Two Poems by J. T. Barbarese


My late father-in-law was a German Jew until
someone mentioned the Holocaust. Then he was just a Jew
who refused to discuss it. Once, he exploded,
The hell with Germany all Germans and the Pope
and told his older sister to go drop dead,
what did she know, nothing is what she knew,
her with her liberal views about human rights.
He pushed himself from the table, still yelling,
and stomped over my daughter’s Madame Alexander doll,
brand new, a Christmas present, barely unwrapped,
red-gowned, princessy, with gold spectacular hair.
He’d been at Yalta, a commissioned ofcer, honor guard,
and saw Uncle Joe blow cigar smoke in FDR’s face.
He celebrated Chanukah, Easter, and Xmas equally.
He voted Republican, drank only V.O., considered Nixon
the country’s greatest chief executive, ever,
cracked jokes about MLK but loved the idea
that a dead Black minister’s birthday was a day of with pay.
Neither his wife nor his two married daughters
(decades of private schools, colleges, one advanced degree)
had heard of Yalta, Potsdam, Munich, or Stalin.
But they had heard of Madame Alexander.
That’s a Madame Alexander, Dad! Watch where you walk.
He thumbed his blue-vesicled nose and sipped his drink.
He had been there at Yalta, with the Big Four,
and he wasn’t talking about the Beatles, either,
and since they didn’t know Pearl Harbor from Pearl Bailey
why bother with them? A year later
he had a spasm in the dentist’s chair
and died six weeks later while I held his hand.
Later, I went through a box of old pictures,
time-browned and -crisped,
and there he was! In a full dress ofcer’s uniform,
mustached, at attention, covered in medals
behind FDR, Stalin, Churchill, and Chiang Kai-shek.
He was unimaginably young there among those grandees
his own daughters knew nothing about, whose greatness
was a radiance, had made him radiant too
with history. I felt suddenly sorry for him.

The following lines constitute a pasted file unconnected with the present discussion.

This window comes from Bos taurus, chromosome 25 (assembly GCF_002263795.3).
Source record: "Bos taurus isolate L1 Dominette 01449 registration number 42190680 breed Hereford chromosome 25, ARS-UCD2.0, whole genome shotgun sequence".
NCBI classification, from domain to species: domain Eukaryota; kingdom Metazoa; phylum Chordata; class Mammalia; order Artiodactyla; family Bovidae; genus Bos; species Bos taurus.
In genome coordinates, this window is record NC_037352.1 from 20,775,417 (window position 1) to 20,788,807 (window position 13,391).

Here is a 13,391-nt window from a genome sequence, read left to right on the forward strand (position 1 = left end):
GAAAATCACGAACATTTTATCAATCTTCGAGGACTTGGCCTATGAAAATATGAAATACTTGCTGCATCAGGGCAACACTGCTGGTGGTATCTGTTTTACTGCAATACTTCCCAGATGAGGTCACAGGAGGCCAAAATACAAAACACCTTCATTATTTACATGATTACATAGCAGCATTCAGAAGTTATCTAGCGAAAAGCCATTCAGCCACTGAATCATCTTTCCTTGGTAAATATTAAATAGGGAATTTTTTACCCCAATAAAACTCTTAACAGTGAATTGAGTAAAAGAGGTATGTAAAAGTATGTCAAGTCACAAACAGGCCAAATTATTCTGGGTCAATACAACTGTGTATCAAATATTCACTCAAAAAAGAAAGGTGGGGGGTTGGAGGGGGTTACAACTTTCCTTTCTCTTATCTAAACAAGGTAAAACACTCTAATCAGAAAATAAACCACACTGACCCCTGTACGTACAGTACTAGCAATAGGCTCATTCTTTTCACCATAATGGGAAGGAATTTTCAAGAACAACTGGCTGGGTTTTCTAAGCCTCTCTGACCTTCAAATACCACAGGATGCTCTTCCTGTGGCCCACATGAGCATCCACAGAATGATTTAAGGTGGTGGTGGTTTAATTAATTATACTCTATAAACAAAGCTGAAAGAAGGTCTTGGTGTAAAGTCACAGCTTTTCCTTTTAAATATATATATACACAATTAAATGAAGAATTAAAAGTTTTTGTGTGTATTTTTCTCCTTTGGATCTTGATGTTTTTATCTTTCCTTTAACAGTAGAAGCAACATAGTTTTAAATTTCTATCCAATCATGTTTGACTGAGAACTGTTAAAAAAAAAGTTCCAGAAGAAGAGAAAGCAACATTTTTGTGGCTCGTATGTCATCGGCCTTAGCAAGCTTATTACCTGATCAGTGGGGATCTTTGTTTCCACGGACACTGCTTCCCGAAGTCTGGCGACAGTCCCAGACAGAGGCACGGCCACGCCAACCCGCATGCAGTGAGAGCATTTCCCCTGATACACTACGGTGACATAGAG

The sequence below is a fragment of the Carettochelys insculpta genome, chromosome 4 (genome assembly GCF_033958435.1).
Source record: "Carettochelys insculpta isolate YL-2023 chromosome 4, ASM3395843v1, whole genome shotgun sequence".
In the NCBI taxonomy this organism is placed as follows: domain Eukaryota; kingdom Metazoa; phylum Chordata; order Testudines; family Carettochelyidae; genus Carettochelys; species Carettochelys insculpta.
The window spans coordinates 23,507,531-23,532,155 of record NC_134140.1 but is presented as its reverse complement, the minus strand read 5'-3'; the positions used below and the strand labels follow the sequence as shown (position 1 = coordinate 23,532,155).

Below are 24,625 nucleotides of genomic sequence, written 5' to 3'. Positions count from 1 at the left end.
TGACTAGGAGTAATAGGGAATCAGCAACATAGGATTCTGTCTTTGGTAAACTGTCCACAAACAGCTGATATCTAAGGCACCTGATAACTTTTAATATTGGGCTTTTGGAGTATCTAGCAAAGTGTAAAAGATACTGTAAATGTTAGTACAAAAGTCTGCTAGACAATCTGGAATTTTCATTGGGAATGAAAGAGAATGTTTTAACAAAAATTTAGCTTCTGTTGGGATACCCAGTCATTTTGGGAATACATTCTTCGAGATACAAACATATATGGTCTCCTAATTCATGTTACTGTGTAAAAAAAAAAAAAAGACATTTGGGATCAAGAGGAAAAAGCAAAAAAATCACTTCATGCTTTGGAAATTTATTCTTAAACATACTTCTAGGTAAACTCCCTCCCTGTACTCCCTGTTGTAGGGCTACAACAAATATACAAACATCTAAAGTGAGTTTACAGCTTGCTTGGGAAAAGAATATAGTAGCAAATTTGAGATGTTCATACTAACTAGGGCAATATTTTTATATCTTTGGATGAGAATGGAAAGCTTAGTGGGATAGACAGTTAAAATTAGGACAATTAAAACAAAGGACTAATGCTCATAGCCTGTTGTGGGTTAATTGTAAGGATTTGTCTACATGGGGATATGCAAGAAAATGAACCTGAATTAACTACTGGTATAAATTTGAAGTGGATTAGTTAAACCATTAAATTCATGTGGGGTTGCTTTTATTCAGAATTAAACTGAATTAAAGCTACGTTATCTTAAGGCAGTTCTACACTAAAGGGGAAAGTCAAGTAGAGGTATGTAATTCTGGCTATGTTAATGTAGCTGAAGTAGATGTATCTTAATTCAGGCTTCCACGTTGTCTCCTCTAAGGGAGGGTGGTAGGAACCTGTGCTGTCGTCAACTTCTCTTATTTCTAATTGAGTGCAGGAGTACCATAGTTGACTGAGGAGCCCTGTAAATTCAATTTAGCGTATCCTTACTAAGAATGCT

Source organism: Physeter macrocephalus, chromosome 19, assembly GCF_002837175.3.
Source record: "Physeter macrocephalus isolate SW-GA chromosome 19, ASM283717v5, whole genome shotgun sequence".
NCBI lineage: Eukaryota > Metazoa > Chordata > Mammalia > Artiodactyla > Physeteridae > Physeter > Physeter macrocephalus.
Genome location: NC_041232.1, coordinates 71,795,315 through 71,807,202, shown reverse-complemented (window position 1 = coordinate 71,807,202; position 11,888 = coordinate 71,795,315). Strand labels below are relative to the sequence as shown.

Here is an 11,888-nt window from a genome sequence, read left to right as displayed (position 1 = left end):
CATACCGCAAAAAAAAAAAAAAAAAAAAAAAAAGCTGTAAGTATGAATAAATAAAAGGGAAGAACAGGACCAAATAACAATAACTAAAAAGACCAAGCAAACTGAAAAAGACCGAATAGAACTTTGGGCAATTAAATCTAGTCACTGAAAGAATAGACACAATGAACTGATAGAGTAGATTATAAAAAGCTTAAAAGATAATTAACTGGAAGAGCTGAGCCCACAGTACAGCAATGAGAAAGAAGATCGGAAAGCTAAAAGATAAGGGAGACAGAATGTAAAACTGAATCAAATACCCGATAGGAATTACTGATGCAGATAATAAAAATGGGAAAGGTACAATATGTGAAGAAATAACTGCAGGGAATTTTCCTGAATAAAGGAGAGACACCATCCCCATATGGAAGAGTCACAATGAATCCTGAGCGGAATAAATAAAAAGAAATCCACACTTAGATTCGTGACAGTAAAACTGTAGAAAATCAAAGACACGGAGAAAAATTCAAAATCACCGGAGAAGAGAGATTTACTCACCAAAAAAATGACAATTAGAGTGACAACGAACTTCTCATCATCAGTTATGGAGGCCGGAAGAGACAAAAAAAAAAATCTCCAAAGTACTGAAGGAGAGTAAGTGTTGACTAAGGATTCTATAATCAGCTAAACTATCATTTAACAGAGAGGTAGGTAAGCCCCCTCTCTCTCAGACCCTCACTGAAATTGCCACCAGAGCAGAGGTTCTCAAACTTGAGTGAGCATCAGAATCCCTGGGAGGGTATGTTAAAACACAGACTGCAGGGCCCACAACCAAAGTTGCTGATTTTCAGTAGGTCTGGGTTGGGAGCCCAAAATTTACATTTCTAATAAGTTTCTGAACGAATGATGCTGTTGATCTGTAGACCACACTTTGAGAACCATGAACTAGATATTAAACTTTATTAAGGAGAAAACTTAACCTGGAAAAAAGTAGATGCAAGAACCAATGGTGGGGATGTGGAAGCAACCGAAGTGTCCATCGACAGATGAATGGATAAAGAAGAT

Your grandfather, I said to my daughter. She was two
and didn’t remember him. She was playing
with her Madame Alexander doll,
a scatter of clothes hats bows and shoes all over,
and she pointed with her baby scissors at Stalin,
said Grandpa,
and went on cutting the doll’s spectacular hair.

No Wonder Eddie Wears Cologne

Oscar, a Soviet soldier
captured and imprisoned in Auschwitz (1937),
liberated by Russian forces (1943), re-imprisoned
(Stalin liked soldiers who weren’t captured)
and finally released in 1953, told the interviewer
that the worst thing about the lager was the stench.
The dead smell bad, but the dying? said Oscar, Don’t ask.

I know I watch too many documentaries,
but Oscar made me think of neighbor Eddie,
or rather, of Eddie’s cologne.
Eddie lives in 17-M, other end of our floor,
and whenever he gets on or of the elevator
his cologne impregnates the corridor. It masks
the cigars, the curried lamb, the sour rugs and the cats,
the skunky odor of good dope, all
the odors of a not entirely convivial collective.
His cologne is a triumph. His cologne remembers him
to the corridor, to the elevator as he heads down
seventeen floors to the lobby, which smells of industrial cleaner,
and drives to St. Peter’s, where he empties bedpans
and prepares the corpses for final delivery.
The odor of death is sweet, Eddie told me once—
on the elevator together, him and his Golden Delicious,
his lunch—before the flesh begins to decay
and emit putrescine and cadaverine. When it departs
the soul blows the world a kiss, and for several seconds
fills the room with the sweet breath of our going hence.